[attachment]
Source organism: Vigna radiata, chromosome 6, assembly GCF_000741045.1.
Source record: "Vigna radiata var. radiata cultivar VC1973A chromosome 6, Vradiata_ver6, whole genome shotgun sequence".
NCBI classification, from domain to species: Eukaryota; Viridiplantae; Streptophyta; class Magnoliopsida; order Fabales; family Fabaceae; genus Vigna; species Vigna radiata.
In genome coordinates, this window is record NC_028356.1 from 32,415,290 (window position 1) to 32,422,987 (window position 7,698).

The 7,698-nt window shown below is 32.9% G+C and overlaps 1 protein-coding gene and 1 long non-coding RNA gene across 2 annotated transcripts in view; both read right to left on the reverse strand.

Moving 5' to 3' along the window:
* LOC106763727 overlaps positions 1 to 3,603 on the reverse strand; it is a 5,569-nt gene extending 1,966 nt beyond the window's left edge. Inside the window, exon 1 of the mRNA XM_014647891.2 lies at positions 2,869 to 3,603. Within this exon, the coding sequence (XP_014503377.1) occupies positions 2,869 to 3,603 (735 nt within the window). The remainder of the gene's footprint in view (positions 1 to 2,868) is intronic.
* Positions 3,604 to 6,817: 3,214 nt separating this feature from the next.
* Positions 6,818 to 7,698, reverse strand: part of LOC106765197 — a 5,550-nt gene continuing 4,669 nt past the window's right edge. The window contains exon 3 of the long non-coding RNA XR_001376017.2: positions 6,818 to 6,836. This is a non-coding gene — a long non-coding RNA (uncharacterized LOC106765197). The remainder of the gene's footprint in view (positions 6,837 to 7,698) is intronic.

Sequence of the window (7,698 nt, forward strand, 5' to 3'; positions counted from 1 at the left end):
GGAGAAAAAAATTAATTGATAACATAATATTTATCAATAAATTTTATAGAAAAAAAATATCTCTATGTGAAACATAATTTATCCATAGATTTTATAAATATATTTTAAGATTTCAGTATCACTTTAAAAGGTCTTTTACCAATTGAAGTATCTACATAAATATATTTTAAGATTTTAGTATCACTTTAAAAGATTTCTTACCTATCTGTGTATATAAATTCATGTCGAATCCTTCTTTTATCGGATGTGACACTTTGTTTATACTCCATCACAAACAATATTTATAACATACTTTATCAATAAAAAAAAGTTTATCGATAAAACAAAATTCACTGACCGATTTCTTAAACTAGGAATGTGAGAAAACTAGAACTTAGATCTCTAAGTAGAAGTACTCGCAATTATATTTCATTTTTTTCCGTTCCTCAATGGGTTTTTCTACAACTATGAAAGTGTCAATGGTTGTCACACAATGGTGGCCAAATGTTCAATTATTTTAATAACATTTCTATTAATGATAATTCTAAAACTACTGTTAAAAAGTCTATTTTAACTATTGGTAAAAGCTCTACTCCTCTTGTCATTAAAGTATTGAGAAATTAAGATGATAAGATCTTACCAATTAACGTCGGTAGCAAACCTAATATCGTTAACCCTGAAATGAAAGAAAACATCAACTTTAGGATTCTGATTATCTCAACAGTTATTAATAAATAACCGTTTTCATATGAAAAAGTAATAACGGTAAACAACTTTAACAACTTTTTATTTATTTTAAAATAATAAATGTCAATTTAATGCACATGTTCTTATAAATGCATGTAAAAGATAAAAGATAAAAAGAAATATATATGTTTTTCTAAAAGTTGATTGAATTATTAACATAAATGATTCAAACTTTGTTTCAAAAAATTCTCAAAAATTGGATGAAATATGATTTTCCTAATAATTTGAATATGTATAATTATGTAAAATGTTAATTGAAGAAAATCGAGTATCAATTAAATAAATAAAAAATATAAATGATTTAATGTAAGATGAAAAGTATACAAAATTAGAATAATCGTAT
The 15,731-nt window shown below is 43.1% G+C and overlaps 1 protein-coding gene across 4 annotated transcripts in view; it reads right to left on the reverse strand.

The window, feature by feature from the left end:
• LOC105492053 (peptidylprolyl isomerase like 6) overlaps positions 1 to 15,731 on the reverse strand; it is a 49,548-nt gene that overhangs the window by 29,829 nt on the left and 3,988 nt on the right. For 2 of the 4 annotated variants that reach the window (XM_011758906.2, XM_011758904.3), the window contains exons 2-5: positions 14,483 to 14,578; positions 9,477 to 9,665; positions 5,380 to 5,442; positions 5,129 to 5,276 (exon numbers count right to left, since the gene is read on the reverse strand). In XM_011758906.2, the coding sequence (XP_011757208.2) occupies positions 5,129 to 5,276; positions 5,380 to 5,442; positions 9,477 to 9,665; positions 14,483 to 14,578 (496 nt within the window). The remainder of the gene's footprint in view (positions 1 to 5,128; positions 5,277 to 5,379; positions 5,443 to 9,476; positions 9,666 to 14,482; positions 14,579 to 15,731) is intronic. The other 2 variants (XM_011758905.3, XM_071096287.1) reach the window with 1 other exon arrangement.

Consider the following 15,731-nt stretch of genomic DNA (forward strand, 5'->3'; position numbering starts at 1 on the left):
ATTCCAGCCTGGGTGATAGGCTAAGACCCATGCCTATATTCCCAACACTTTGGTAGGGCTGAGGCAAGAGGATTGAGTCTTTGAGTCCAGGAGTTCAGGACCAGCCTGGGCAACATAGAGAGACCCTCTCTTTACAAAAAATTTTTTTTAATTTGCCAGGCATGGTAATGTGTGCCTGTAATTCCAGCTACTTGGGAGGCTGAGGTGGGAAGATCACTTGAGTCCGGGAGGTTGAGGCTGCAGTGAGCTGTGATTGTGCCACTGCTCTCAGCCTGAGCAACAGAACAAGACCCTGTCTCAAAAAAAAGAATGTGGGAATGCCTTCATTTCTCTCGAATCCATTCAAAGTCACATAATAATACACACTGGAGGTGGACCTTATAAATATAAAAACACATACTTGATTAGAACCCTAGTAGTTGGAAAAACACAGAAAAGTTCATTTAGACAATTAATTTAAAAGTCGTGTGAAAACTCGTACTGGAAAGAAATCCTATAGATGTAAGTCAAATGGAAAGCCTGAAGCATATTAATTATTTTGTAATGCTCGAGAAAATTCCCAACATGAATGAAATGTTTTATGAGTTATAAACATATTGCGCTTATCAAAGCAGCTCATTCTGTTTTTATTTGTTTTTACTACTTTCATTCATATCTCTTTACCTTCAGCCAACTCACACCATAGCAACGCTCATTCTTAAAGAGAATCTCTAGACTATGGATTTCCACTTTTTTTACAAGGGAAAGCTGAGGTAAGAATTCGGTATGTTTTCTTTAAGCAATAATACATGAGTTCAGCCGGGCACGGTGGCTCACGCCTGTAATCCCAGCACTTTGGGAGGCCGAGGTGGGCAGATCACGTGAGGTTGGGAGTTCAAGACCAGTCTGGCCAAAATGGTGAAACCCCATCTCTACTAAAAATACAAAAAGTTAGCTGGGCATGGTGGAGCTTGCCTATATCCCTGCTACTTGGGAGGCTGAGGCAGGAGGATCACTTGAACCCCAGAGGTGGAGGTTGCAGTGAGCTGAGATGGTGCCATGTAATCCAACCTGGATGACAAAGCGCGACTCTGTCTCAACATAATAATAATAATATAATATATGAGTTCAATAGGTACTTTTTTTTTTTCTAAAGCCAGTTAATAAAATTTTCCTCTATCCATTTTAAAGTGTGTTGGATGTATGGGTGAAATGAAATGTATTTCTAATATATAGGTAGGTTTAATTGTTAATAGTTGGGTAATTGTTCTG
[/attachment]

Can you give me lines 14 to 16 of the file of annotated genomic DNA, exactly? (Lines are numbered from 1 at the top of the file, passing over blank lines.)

• LOC105492053 (peptidylprolyl isomerase like 6) overlaps positions 1 to 15,731 on the reverse strand; it is a 49,548-nt gene that overhangs the window by 29,829 nt on the left and 3,988 nt on the right. For 2 of the 4 annotated variants that reach the window (XM_011758906.2, XM_011758904.3), the window contains exons 2-5: positions 14,483 to 14,578; positions 9,477 to 9,665; positions 5,380 to 5,442; positions 5,129 to 5,276 (exon numbers count right to left, since the gene is read on the reverse strand). In XM_011758906.2, the coding sequence (XP_011757208.2) occupies positions 5,129 to 5,276; positions 5,380 to 5,442; positions 9,477 to 9,665; positions 14,483 to 14,578 (496 nt within the window). The remainder of the gene's footprint in view (positions 1 to 5,128; positions 5,277 to 5,379; positions 5,443 to 9,476; positions 9,666 to 14,482; positions 14,579 to 15,731) is intronic. The other 2 variants (XM_011758905.3, XM_071096287.1) reach the window with 1 other exon arrangement.

Consider the following 15,731-nt stretch of genomic DNA (forward strand, 5'->3'; position numbering starts at 1 on the left):
ATTCCAGCCTGGGTGATAGGCTAAGACCCATGCCTATATTCCCAACACTTTGGTAGGGCTGAGGCAAGAGGATTGAGTCTTTGAGTCCAGGAGTTCAGGACCAGCCTGGGCAACATAGAGAGACCCTCTCTTTACAAAAAATTTTTTTTAATTTGCCAGGCATGGTAATGTGTGCCTGTAATTCCAGCTACTTGGGAGGCTGAGGTGGGAAGATCACTTGAGTCCGGGAGGTTGAGGCTGCAGTGAGCTGTGATTGTGCCACTGCTCTCAGCCTGAGCAACAGAACAAGACCCTGTCTCAAAAAAAAGAATGTGGGAATGCCTTCATTTCTCTCGAATCCATTCAAAGTCACATAATAATACACACTGGAGGTGGACCTTATAAATATAAAAACACATACTTGATTAGAACCCTAGTAGTTGGAAAAACACAGAAAAGTTCATTTAGACAATTAATTTAAAAGTCGTGTGAAAACTCGTACTGGAAAGAAATCCTATAGATGTAAGTCAAATGGAAAGCCTGAAGCATATTAATTATTTTGTAATGCTCGAGAAAATTCCCAACATGAATGAAATGTTTTATGAGTTATAAACATATTGCGCTTATCAAAGCAGCTCATTCTGTTTTTATTTGTTTTTACTACTTTCATTCATATCTCTTTACCTTCAGCCAACTCACACCATAGCAACGCTCATTCTTAAAGAGAATCTCTAGACTATGGATTTCCACTTTTTTTACAAGGGAAAGCTGAGGTAAGAATTCGGTATGTTTTCTTTAAGCAATAATACATGAGTTCAGCCGGGCACGGTGGCTCACGCCTGTAATCCCAGCACTTTGGGAGGCCGAGGTGGGCAGATCACGTGAGGTTGGGAGTTCAAGACCAGTCTGGCCAAAATGGTGAAACCCCATCTCTACTAAAAATACAAAAAGTTAGCTGGGCATGGTGGAGCTTGCCTATATCCCTGCTACTTGGGAGGCTGAGGCAGGAGGATCACTTGAACCCCAGAGGTGGAGGTTGCAGTGAGCTGAGATGGTGCCATGTAATCCAACCTGGATGACAAAGCGCGACTCTGTCTCAACATAATAATAATAATATAATATATGAGTTCAATAGGTACTTTTTTTTTTTCTAAAGCCAGTTAATAAAATTTTCCTCTATCCATTTTAAAGTGTGTTGGATGTATGGGTGAAATGAAATGTATTTCTAATATATAGGTAGGTTTAATTGTTAATAGTTGGGTAATTGTTCTG